Devon Arthurs, the suspect in the murders, told police his victims were planning a terror attack "because they want to build a Fourth Reich."

3. Who are these groups?

Although white supremacist, white nationalist, and neo-Nazi groups number in the hundreds, there are some that have received particular attention in the wake of the deadly violence in Charlottesville.

One you may be most familiar with is Vanguard America. VA’s slogan, “Blood and Soil,” was heard among the chants in Charlottesville during the torch march the night prior to the rally that turned deadly. And James Alex Fields, the suspect in the car attack that killed Heather Heyer, was seen posing with VA at the rally prior to the killing (the group later denied that Fields was a member). VA’s leader, Dillon Irizarry, said earlier this year that the group had around 200 members, with representation in 20 states.

According to the Anti-Defamation League, at a rally with other white supremacist groups in April, VA became a member of the Nationalist Front – an umbrella organization led by Matthew Heimbach of the Traditionalist Workers Party and Jeff Schoep of the neo-Nazi Nationalist Socialist Movement (Cantwell is also associated with these two groups). Among other groups in the NF alliance: the KKK, Aryan Nations, and Phineas Priesthood.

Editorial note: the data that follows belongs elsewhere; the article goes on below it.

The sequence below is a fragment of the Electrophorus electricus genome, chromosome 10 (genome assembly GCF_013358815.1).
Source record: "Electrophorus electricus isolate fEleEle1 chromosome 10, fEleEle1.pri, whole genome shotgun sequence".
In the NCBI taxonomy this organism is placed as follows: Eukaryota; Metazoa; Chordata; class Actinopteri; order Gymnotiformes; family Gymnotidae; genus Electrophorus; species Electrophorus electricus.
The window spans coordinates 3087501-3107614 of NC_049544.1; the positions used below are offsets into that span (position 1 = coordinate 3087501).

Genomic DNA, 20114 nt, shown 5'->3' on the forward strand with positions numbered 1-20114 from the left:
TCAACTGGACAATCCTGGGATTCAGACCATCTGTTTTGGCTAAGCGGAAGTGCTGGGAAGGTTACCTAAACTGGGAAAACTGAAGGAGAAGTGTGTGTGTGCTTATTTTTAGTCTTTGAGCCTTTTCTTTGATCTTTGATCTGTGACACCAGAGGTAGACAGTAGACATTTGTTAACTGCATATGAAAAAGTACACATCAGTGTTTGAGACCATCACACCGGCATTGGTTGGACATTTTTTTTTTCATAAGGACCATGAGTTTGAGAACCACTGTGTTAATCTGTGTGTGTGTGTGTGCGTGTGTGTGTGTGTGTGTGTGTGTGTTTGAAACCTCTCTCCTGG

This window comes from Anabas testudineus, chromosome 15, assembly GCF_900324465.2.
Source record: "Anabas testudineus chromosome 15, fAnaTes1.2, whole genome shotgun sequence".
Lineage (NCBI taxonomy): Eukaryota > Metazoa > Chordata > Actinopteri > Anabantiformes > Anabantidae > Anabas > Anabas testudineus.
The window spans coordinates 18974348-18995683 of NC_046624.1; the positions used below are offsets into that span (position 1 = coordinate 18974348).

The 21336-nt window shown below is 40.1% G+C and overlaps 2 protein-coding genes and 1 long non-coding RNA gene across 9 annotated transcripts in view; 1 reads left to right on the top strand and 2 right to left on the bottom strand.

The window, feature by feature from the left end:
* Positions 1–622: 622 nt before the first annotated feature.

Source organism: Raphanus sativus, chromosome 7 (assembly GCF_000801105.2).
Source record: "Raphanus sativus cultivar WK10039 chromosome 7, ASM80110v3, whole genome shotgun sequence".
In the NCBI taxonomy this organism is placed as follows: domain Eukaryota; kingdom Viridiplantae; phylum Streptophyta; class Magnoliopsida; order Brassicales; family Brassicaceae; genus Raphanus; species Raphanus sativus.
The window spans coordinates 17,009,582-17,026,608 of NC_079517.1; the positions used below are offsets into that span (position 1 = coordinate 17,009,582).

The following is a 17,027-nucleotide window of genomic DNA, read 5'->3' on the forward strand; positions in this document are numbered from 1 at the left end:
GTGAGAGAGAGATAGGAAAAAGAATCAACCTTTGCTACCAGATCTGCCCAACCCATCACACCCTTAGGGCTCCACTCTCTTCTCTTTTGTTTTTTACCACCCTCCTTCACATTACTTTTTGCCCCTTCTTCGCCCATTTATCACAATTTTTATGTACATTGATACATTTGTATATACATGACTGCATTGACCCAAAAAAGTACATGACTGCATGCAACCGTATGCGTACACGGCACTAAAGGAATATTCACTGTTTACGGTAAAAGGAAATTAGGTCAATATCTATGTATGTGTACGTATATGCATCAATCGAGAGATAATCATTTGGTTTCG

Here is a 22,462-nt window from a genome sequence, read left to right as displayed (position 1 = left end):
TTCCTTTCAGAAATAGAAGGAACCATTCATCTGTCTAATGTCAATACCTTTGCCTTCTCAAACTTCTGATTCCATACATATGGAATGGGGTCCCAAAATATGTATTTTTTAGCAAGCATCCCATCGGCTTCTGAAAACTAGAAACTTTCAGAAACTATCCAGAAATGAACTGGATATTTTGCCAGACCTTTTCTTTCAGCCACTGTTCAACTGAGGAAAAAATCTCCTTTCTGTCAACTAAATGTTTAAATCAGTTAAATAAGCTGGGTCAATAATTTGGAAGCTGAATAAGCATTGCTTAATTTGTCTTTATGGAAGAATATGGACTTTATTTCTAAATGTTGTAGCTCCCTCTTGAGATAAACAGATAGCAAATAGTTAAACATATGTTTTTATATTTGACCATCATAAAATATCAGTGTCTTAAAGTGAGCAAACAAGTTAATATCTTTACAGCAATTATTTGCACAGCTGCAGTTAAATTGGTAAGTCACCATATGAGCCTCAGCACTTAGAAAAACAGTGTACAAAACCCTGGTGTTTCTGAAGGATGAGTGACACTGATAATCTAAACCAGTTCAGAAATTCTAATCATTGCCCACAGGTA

Heimbach is considered one of the most prominent faces of the modern white supremacist movement. He founded the Traditionalist Youth Network in 2013 and also had a leadership role in the neo-Confederate League of the South. The aforementioned Traditionalist Workers Party is a political offshoot of TYN created to run in local elections, which Heimbach says will happen in 2018. Heimbach was a major presence at the “Unite the Right” rally and helped promote it. He also made headlines for shoving a protester at a Donald Trump rally last year and subsequently suing Trump for indemnity in connection with the assault.

When asked if the outcome of Charlottesville was what he had hoped for, Heimbach told the New York Times:

“We achieved all of our objectives. We showed that our movement is not just online, but growing physically. We asserted ourselves as the voice of white America.”